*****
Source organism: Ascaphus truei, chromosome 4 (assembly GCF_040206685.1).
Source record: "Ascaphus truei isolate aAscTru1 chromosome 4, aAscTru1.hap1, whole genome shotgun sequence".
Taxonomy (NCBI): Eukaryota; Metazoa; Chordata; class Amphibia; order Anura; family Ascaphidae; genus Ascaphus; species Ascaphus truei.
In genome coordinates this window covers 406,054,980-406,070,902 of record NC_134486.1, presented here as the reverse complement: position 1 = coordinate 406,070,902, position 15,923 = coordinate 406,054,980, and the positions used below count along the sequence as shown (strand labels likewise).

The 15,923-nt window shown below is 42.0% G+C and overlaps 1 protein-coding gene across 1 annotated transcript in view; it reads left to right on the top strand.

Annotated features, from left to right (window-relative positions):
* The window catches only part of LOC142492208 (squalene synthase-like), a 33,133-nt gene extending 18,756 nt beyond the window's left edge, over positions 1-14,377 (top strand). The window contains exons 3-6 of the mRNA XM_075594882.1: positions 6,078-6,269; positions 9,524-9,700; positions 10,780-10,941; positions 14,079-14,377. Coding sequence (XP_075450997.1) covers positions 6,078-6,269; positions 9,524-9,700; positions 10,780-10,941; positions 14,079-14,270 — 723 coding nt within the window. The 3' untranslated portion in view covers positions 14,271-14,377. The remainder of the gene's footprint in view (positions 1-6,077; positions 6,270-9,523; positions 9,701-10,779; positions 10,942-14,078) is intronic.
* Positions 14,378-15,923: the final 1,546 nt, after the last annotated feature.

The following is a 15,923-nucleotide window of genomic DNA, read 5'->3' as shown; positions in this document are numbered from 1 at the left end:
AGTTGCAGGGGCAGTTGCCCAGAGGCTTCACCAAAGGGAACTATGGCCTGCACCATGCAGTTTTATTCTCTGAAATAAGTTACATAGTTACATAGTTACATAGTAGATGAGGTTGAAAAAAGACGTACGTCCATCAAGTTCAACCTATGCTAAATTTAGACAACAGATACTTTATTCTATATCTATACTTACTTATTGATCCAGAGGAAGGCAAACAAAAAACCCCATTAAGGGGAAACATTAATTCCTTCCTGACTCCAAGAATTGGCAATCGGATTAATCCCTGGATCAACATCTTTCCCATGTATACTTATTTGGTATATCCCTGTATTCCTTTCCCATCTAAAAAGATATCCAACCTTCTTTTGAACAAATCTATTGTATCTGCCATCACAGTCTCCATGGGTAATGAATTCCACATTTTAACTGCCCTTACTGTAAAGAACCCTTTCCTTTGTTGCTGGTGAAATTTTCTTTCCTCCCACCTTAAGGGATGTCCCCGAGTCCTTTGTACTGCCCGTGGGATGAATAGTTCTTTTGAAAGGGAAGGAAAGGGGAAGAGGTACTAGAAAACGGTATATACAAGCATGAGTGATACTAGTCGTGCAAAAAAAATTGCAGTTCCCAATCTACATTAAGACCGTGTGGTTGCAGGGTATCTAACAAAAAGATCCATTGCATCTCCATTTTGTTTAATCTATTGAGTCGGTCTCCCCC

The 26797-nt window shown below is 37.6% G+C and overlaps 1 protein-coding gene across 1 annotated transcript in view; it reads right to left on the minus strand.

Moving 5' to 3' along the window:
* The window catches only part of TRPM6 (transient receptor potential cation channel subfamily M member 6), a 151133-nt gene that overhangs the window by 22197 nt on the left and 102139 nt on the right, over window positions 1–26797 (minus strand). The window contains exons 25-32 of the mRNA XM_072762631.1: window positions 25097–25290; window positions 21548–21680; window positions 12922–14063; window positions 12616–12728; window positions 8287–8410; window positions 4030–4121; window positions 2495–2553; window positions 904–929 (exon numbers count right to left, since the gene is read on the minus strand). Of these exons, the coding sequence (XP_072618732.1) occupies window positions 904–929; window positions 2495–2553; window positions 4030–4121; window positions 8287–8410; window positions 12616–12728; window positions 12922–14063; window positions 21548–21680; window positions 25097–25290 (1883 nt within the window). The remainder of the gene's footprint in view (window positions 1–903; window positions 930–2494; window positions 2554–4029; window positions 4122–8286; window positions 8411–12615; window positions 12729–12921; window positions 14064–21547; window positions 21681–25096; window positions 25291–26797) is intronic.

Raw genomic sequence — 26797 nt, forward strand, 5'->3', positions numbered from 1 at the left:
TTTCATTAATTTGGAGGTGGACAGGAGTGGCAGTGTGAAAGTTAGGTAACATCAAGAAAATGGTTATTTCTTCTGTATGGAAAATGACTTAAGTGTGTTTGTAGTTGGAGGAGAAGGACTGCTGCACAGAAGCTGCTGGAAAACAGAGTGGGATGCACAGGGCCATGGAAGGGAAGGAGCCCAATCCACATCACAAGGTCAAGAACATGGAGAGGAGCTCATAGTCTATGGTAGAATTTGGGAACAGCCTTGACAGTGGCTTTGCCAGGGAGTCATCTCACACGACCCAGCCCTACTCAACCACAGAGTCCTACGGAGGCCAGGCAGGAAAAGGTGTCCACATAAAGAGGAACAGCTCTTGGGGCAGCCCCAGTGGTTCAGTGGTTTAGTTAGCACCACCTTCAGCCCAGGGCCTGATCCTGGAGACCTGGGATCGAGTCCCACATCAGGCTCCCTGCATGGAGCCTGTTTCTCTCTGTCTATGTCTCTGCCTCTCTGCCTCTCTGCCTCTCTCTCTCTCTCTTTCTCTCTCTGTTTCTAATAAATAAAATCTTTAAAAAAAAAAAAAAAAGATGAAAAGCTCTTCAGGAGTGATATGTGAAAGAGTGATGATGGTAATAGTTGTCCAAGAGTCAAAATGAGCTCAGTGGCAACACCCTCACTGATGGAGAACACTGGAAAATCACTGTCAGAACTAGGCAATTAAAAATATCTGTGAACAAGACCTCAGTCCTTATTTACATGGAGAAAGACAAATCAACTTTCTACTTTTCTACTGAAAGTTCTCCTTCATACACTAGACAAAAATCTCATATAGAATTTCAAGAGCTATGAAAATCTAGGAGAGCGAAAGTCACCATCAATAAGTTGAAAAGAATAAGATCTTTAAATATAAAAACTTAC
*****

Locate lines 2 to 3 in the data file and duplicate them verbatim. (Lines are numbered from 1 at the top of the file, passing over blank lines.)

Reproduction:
Source record: "Ascaphus truei isolate aAscTru1 chromosome 4, aAscTru1.hap1, whole genome shotgun sequence".
Taxonomy (NCBI): Eukaryota; Metazoa; Chordata; class Amphibia; order Anura; family Ascaphidae; genus Ascaphus; species Ascaphus truei.